With each suspect, a rush to find their real identities - and in some cases, social media profiles and groups were peppered with threatening messages.
When the real suspects - as confirmed by the FBI - were identified, the moderators of the Find Boston Bombers group told members that any posts about other people would be deleted immediately.
It meant much of the focus in the subreddit had shifted to the morality of what had occurred.
"This subreddit has been a disaster that has done more harm than good," wrote Reddit user DarrenGrey.
"It ended up an epicentre of unstoppable finger-pointing and wild conjecture.
"And worst of all the mainstream media leapt on the information here like hungry hyenas.
"Unreliable crowd-sourced material plus the media's ravenous desire for fresh information has proved a disgusting mix. Let's never ever do this again."
But Charlie Beckett, director of the journalism and society think tank POLIS, told the BBC these highly public investigations are unstoppable.
"There's nothing you can do about it," he said.
"You can't lock down the internet like you can lock down part of Boston. You have to live with that."
The only hope, he said, was that this very public and damaging mis-identification serves as a lesson to those eager to be "first" with new information online.
"It's been a kind of a media literacy seminar - people are learning to be less stupid. You don't want to be the person who names a suspect who turns out not to be right."
He added: "I doubt that when we write the history of this event that the intelligence services will be thanking social media over this."
But one Reddit user, who has spent the past two days posting minute-by-minute updates on the police investigation, defended the actions of those on the site.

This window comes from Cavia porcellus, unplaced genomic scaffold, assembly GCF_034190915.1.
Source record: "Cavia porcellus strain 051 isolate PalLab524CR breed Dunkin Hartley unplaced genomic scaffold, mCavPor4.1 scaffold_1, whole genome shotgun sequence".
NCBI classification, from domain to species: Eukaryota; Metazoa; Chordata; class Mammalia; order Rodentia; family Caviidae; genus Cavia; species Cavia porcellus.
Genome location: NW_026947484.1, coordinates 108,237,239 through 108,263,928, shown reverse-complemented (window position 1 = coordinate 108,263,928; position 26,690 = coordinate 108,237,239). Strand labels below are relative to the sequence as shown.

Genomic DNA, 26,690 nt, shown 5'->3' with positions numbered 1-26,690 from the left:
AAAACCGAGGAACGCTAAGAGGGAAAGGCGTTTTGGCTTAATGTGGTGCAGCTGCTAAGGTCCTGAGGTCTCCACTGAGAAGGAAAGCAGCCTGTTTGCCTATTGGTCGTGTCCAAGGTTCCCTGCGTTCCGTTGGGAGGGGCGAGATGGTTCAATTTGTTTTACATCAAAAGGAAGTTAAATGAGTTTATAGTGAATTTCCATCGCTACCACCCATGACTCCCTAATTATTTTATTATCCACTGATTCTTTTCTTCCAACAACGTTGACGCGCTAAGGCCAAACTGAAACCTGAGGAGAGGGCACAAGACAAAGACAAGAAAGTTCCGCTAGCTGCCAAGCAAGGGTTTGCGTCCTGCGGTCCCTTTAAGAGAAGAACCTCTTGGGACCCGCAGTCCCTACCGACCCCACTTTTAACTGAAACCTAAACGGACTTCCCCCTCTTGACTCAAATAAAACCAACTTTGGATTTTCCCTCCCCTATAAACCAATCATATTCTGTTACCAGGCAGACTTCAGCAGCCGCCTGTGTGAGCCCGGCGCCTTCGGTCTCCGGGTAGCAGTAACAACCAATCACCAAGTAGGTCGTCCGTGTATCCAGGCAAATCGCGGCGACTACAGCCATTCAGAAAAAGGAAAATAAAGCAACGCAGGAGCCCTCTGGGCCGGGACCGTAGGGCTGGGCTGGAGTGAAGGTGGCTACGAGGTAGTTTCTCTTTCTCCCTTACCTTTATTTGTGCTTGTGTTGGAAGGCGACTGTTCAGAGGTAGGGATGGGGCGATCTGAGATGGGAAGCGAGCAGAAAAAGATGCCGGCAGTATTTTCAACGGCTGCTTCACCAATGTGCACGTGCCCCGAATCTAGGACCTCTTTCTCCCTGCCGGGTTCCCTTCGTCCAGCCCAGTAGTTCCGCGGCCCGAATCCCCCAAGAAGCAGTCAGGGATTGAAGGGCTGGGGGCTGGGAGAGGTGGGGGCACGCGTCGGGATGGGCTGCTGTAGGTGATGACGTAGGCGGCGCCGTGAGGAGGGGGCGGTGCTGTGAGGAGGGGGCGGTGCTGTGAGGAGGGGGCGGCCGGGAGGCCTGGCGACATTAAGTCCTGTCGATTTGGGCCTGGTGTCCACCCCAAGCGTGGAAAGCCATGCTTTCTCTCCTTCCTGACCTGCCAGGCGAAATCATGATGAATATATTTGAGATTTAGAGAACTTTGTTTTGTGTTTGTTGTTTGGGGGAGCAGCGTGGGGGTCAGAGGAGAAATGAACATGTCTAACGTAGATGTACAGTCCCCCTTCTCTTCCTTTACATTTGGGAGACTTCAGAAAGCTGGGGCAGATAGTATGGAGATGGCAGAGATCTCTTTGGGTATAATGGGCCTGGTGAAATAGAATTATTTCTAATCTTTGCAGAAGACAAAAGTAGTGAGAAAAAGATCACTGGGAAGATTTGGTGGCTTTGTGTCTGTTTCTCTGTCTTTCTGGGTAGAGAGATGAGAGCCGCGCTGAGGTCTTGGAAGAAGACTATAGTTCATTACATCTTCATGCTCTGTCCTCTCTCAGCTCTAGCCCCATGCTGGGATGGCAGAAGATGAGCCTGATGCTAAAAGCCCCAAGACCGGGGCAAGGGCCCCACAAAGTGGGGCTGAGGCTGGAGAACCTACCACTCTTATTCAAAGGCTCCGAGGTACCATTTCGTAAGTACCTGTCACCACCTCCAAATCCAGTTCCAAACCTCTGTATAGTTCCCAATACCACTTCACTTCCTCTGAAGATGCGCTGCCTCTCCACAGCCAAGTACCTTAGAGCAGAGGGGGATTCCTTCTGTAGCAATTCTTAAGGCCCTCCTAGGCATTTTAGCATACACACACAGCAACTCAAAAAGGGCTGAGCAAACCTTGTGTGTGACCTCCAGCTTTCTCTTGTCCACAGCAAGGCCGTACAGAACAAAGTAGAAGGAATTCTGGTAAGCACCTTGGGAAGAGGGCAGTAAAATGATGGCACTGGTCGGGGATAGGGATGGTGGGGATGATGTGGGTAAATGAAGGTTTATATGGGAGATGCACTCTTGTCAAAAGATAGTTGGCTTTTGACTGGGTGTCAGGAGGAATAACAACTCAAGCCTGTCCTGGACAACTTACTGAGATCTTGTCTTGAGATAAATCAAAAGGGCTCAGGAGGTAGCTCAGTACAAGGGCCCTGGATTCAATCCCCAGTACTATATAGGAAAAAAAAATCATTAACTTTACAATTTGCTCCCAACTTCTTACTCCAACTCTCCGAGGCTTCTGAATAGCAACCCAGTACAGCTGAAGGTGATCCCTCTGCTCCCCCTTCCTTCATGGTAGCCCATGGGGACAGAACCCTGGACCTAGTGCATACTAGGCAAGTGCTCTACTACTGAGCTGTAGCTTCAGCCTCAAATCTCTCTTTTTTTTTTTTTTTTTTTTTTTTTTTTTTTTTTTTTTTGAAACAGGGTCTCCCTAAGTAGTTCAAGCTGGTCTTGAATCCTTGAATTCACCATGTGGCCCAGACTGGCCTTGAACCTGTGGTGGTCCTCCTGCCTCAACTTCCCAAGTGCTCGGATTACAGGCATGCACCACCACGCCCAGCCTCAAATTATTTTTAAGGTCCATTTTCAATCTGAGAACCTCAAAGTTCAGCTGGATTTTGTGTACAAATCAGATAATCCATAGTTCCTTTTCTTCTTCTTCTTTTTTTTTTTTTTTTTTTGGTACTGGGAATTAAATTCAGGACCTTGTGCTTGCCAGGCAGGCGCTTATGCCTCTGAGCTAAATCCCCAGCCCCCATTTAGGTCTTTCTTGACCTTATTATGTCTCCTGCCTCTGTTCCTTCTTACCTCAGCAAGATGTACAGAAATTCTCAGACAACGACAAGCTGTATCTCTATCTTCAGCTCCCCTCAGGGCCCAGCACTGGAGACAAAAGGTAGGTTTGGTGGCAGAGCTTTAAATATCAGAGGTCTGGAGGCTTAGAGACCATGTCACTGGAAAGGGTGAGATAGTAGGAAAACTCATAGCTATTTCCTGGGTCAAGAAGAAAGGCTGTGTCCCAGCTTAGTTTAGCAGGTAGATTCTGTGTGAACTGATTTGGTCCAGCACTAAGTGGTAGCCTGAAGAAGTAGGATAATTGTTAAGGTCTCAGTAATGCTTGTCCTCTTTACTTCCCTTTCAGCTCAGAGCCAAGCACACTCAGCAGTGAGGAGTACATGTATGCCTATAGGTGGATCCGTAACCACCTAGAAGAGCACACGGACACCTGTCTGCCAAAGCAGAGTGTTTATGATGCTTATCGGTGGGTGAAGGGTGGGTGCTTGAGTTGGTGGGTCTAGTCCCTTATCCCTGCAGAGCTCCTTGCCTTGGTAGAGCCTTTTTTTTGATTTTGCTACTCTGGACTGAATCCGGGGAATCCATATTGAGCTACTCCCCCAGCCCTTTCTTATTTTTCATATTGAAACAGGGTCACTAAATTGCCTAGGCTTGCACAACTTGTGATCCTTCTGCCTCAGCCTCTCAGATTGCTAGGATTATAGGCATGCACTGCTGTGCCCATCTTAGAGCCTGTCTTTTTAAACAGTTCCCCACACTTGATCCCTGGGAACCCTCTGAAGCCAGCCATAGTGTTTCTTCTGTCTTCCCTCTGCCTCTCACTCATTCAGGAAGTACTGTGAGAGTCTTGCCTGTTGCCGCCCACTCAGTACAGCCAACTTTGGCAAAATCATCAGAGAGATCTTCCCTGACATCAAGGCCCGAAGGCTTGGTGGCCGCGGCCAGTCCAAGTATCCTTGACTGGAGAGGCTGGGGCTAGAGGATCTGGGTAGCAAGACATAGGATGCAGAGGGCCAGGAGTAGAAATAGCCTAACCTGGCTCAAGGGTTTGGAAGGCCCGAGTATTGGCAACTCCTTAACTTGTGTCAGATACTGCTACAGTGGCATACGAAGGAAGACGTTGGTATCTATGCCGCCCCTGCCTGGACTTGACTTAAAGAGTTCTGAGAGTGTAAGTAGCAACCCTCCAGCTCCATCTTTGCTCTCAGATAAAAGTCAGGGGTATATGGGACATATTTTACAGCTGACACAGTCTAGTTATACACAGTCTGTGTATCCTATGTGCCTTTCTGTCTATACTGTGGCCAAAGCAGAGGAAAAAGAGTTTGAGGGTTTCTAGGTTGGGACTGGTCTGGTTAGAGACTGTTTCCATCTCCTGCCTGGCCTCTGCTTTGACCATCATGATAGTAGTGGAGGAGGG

"Innocent people will always be singled out," said Joseph Stuhr in an email to the BBC.
"That's why we have police. We can give them leads and they will figure everything out using facts and clues."
At his desk in Virginia, 22-year-old Mr Stuhr has been using a combination of television feeds, local radio and police scanners to report updates. He has been praised by Reddit users for being quicker than mainstream outlets to share information.
In doing so, he said he believed mainstream media could learn a lot about reporting honestly in breaking news situations.
"When I make a mistake I can fix it quickly and many users point it out. I feel it lets the readers get involved, and its better to be honest and say 'yeah, I messed up. I was wrong. But I fixed it!'."
Yet perhaps the most poignant conclusion of the whole affair came from the family of Sunil Tripathi themselves.
"A tremendous and painful amount of attention has been cast on our beloved Sunil Tripathi in the past twelve hours," read a message posted to a Facebook group.
"Now more than ever our greatest strength comes from your enduring support.
"We thank all of you who have reached out to our family and ask that you continue to raise awareness and to help us find our gentle, loving, and thoughtful Sunil."